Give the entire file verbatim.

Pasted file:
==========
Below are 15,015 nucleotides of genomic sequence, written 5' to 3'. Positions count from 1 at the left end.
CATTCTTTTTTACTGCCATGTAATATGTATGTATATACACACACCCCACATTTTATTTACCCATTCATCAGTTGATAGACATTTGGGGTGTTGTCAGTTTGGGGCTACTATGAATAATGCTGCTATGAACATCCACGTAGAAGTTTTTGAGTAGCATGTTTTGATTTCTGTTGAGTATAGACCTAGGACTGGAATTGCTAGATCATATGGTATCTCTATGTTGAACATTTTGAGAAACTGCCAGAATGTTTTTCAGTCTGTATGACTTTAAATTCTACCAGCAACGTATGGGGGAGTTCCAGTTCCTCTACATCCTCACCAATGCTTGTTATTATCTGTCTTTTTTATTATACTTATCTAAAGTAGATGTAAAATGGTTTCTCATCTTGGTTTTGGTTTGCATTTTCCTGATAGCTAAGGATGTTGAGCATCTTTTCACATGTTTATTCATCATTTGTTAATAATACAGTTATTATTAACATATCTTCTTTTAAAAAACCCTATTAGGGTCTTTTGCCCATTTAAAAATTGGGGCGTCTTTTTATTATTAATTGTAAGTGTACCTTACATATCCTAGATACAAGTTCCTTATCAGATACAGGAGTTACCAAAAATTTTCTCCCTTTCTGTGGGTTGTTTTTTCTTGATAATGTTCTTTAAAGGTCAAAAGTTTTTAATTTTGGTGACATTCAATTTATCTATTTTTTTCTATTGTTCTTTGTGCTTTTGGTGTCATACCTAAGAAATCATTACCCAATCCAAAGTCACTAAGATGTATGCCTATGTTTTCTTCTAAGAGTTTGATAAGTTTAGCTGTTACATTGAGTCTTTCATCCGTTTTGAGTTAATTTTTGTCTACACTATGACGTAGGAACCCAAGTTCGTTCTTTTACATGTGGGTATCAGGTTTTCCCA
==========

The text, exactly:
Below are 15,015 nucleotides of genomic sequence, written 5' to 3'. Positions count from 1 at the left end.
CATTCTTTTTTACTGCCATGTAATATGTATGTATATACACACACCCCACATTTTATTTACCCATTCATCAGTTGATAGACATTTGGGGTGTTGTCAGTTTGGGGCTACTATGAATAATGCTGCTATGAACATCCACGTAGAAGTTTTTGAGTAGCATGTTTTGATTTCTGTTGAGTATAGACCTAGGACTGGAATTGCTAGATCATATGGTATCTCTATGTTGAACATTTTGAGAAACTGCCAGAATGTTTTTCAGTCTGTATGACTTTAAATTCTACCAGCAACGTATGGGGGAGTTCCAGTTCCTCTACATCCTCACCAATGCTTGTTATTATCTGTCTTTTTTATTATACTTATCTAAAGTAGATGTAAAATGGTTTCTCATCTTGGTTTTGGTTTGCATTTTCCTGATAGCTAAGGATGTTGAGCATCTTTTCACATGTTTATTCATCATTTGTTAATAATACAGTTATTATTAACATATCTTCTTTTAAAAAACCCTATTAGGGTCTTTTGCCCATTTAAAAATTGGGGCGTCTTTTTATTATTAATTGTAAGTGTACCTTACATATCCTAGATACAAGTTCCTTATCAGATACAGGAGTTACCAAAAATTTTCTCCCTTTCTGTGGGTTGTTTTTTCTTGATAATGTTCTTTAAAGGTCAAAAGTTTTTAATTTTGGTGACATTCAATTTATCTATTTTTTTCTATTGTTCTTTGTGCTTTTGGTGTCATACCTAAGAAATCATTACCCAATCCAAAGTCACTAAGATGTATGCCTATGTTTTCTTCTAAGAGTTTGATAAGTTTAGCTGTTACATTGAGTCTTTCATCCGTTTTGAGTTAATTTTTGTCTACACTATGACGTAGGAACCCAAGTTCGTTCTTTTACATGTGGGTATCAGGTTTTCCCA